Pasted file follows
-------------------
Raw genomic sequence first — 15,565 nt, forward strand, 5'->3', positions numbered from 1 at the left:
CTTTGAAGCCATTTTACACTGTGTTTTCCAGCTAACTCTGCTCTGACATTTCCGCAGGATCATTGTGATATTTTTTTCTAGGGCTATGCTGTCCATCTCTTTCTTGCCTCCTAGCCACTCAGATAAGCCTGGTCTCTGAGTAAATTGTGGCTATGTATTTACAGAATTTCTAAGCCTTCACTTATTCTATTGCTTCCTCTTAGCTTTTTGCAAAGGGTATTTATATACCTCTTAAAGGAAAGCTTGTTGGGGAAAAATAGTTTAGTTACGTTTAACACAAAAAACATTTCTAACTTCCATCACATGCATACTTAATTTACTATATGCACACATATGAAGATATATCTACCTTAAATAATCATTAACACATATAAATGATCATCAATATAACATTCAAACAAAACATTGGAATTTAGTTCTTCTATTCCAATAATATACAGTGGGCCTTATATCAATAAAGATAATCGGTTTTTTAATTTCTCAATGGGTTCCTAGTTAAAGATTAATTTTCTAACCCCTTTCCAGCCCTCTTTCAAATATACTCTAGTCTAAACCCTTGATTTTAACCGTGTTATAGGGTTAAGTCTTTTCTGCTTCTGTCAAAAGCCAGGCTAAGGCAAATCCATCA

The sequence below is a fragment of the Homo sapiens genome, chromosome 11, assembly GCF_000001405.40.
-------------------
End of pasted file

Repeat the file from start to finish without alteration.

Raw genomic sequence first — 15,565 nt, forward strand, 5'->3', positions numbered from 1 at the left:
CTTTGAAGCCATTTTACACTGTGTTTTCCAGCTAACTCTGCTCTGACATTTCCGCAGGATCATTGTGATATTTTTTTCTAGGGCTATGCTGTCCATCTCTTTCTTGCCTCCTAGCCACTCAGATAAGCCTGGTCTCTGAGTAAATTGTGGCTATGTATTTACAGAATTTCTAAGCCTTCACTTATTCTATTGCTTCCTCTTAGCTTTTTGCAAAGGGTATTTATATACCTCTTAAAGGAAAGCTTGTTGGGGAAAAATAGTTTAGTTACGTTTAACACAAAAAACATTTCTAACTTCCATCACATGCATACTTAATTTACTATATGCACACATATGAAGATATATCTACCTTAAATAATCATTAACACATATAAATGATCATCAATATAACATTCAAACAAAACATTGGAATTTAGTTCTTCTATTCCAATAATATACAGTGGGCCTTATATCAATAAAGATAATCGGTTTTTTAATTTCTCAATGGGTTCCTAGTTAAAGATTAATTTTCTAACCCCTTTCCAGCCCTCTTTCAAATATACTCTAGTCTAAACCCTTGATTTTAACCGTGTTATAGGGTTAAGTCTTTTCTGCTTCTGTCAAAAGCCAGGCTAAGGCAAATCCATCA

The sequence below is a fragment of the Homo sapiens genome, chromosome 11, assembly GCF_000001405.40.